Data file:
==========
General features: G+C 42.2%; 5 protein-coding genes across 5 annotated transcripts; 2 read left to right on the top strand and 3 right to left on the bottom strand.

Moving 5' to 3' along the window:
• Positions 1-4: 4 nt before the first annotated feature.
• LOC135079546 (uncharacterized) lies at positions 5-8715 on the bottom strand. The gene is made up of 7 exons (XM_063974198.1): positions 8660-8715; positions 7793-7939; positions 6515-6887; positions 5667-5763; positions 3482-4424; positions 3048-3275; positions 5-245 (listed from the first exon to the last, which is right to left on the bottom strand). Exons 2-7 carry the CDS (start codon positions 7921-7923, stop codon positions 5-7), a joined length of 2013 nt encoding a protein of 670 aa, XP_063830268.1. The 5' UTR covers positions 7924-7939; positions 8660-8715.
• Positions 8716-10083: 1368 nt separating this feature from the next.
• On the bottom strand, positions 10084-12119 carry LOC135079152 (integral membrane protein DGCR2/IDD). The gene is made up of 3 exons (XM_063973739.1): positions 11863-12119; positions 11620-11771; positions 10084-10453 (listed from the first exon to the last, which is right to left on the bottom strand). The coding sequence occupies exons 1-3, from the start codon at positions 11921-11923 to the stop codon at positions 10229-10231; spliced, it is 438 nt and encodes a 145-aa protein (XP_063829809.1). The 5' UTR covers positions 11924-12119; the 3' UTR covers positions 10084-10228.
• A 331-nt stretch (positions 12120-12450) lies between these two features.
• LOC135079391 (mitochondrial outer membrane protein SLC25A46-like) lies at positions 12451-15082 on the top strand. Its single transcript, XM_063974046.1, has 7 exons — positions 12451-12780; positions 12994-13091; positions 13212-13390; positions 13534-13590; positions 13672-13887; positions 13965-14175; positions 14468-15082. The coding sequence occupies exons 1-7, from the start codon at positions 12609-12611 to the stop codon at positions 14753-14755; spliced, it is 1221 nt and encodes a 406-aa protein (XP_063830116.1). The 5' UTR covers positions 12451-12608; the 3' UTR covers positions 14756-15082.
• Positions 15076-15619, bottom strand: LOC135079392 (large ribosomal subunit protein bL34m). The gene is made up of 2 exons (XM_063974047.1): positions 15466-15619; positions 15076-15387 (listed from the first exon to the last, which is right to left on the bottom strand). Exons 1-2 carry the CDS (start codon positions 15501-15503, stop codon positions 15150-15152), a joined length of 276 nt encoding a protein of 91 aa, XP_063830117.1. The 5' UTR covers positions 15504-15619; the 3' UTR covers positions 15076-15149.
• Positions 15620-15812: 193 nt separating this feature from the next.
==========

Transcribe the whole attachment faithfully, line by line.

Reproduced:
General features: G+C 42.2%; 5 protein-coding genes across 5 annotated transcripts; 2 read left to right on the top strand and 3 right to left on the bottom strand.

Moving 5' to 3' along the window:
• Positions 1-4: 4 nt before the first annotated feature.
• LOC135079546 (uncharacterized) lies at positions 5-8715 on the bottom strand. The gene is made up of 7 exons (XM_063974198.1): positions 8660-8715; positions 7793-7939; positions 6515-6887; positions 5667-5763; positions 3482-4424; positions 3048-3275; positions 5-245 (listed from the first exon to the last, which is right to left on the bottom strand). Exons 2-7 carry the CDS (start codon positions 7921-7923, stop codon positions 5-7), a joined length of 2013 nt encoding a protein of 670 aa, XP_063830268.1. The 5' UTR covers positions 7924-7939; positions 8660-8715.
• Positions 8716-10083: 1368 nt separating this feature from the next.
• On the bottom strand, positions 10084-12119 carry LOC135079152 (integral membrane protein DGCR2/IDD). The gene is made up of 3 exons (XM_063973739.1): positions 11863-12119; positions 11620-11771; positions 10084-10453 (listed from the first exon to the last, which is right to left on the bottom strand). The coding sequence occupies exons 1-3, from the start codon at positions 11921-11923 to the stop codon at positions 10229-10231; spliced, it is 438 nt and encodes a 145-aa protein (XP_063829809.1). The 5' UTR covers positions 11924-12119; the 3' UTR covers positions 10084-10228.
• A 331-nt stretch (positions 12120-12450) lies between these two features.
• LOC135079391 (mitochondrial outer membrane protein SLC25A46-like) lies at positions 12451-15082 on the top strand. Its single transcript, XM_063974046.1, has 7 exons — positions 12451-12780; positions 12994-13091; positions 13212-13390; positions 13534-13590; positions 13672-13887; positions 13965-14175; positions 14468-15082. The coding sequence occupies exons 1-7, from the start codon at positions 12609-12611 to the stop codon at positions 14753-14755; spliced, it is 1221 nt and encodes a 406-aa protein (XP_063830116.1). The 5' UTR covers positions 12451-12608; the 3' UTR covers positions 14756-15082.
• Positions 15076-15619, bottom strand: LOC135079392 (large ribosomal subunit protein bL34m). The gene is made up of 2 exons (XM_063974047.1): positions 15466-15619; positions 15076-15387 (listed from the first exon to the last, which is right to left on the bottom strand). Exons 1-2 carry the CDS (start codon positions 15501-15503, stop codon positions 15150-15152), a joined length of 276 nt encoding a protein of 91 aa, XP_063830117.1. The 5' UTR covers positions 15504-15619; the 3' UTR covers positions 15076-15149.
• Positions 15620-15812: 193 nt separating this feature from the next.